“Plaintiffs have not altered their conduct one whit or incurred any cost in time or money. All they have is disagreement with the President’s action,” the court said in an opinion by Chief Judge Frank Easterbrook. “A feeling of alienation cannot suffice as injury.”
The proclamation is a request, not a demand, and citizens are not obliged to pray “any more than a person would be obliged to hand over his money if the President asked all citizens to support the Red Cross or other charities,” Judge Easterbrook said.
The court returned the case to district court with instructions to dismiss the lawsuit.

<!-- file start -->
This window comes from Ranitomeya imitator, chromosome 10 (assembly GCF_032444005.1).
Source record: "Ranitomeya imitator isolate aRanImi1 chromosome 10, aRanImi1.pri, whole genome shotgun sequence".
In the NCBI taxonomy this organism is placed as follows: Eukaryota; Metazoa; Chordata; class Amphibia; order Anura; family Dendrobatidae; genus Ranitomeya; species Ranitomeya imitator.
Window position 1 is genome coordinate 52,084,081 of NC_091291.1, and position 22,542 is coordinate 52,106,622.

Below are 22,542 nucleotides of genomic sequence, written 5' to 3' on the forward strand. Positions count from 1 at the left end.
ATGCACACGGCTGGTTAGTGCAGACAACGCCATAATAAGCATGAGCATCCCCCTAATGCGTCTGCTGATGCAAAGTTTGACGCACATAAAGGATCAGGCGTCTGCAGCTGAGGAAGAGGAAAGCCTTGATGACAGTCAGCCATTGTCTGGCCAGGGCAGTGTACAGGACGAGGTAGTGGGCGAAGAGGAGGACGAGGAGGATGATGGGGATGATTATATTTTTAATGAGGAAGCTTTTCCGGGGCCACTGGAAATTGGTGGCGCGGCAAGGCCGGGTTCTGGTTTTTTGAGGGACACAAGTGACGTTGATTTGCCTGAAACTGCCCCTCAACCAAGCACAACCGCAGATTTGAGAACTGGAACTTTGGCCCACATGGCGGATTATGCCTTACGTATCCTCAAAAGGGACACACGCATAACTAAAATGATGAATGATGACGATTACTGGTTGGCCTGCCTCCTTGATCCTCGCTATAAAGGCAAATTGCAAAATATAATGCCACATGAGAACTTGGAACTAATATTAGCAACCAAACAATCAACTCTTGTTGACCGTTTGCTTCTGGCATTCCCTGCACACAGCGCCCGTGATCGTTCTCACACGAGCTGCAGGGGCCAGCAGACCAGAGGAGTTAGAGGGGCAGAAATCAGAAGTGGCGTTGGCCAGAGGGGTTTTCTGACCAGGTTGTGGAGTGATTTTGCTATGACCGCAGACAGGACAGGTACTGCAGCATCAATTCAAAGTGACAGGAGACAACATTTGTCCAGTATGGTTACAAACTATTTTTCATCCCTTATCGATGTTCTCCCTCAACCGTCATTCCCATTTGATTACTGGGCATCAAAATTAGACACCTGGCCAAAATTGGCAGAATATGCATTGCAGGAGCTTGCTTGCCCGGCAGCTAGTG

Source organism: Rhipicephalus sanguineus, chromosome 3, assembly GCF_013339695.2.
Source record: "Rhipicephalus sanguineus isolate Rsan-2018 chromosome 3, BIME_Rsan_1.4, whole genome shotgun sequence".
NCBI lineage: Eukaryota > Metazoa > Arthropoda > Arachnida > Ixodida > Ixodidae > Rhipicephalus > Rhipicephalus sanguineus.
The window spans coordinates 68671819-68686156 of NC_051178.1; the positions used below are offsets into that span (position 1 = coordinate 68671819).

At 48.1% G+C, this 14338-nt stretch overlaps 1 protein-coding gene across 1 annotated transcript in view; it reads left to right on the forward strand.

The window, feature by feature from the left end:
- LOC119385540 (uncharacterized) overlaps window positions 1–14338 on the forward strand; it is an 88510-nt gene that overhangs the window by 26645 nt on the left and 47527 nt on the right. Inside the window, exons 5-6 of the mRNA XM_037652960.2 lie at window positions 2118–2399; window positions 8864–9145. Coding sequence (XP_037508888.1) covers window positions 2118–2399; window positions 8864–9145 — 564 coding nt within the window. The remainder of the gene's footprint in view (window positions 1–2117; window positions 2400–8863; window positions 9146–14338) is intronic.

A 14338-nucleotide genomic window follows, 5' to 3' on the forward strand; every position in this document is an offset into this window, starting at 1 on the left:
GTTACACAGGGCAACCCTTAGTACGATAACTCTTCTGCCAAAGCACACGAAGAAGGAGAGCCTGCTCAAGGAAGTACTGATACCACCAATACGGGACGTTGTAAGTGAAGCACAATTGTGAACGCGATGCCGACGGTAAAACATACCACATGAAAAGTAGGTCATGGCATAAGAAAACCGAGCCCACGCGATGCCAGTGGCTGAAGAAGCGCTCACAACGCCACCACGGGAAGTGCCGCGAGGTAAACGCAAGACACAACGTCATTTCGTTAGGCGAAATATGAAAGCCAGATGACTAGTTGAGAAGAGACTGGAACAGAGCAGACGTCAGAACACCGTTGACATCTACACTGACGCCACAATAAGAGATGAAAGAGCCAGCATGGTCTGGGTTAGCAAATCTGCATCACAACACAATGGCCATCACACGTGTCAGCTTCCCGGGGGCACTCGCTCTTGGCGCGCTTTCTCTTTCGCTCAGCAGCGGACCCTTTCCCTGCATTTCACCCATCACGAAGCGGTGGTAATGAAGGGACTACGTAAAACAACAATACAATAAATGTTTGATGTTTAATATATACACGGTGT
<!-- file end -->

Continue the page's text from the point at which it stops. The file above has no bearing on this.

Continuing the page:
Rev. Barry W. Lynn, executive director of Americans United for Separation of Church and State, said that the decision was “part of an ominous trend in the federal courts to deny Americans the right to challenge church-state violations.” His group filed a brief in support of the case.
The Alliance Defense Fund’s Theriot defended the decision, saying:
“The 7th Circuit has clearly understood that the Freedom From Religion Foundation simply had no legal standing to attack the federal statute setting a day for the National Day of Prayer simply because the group is offended by religion.”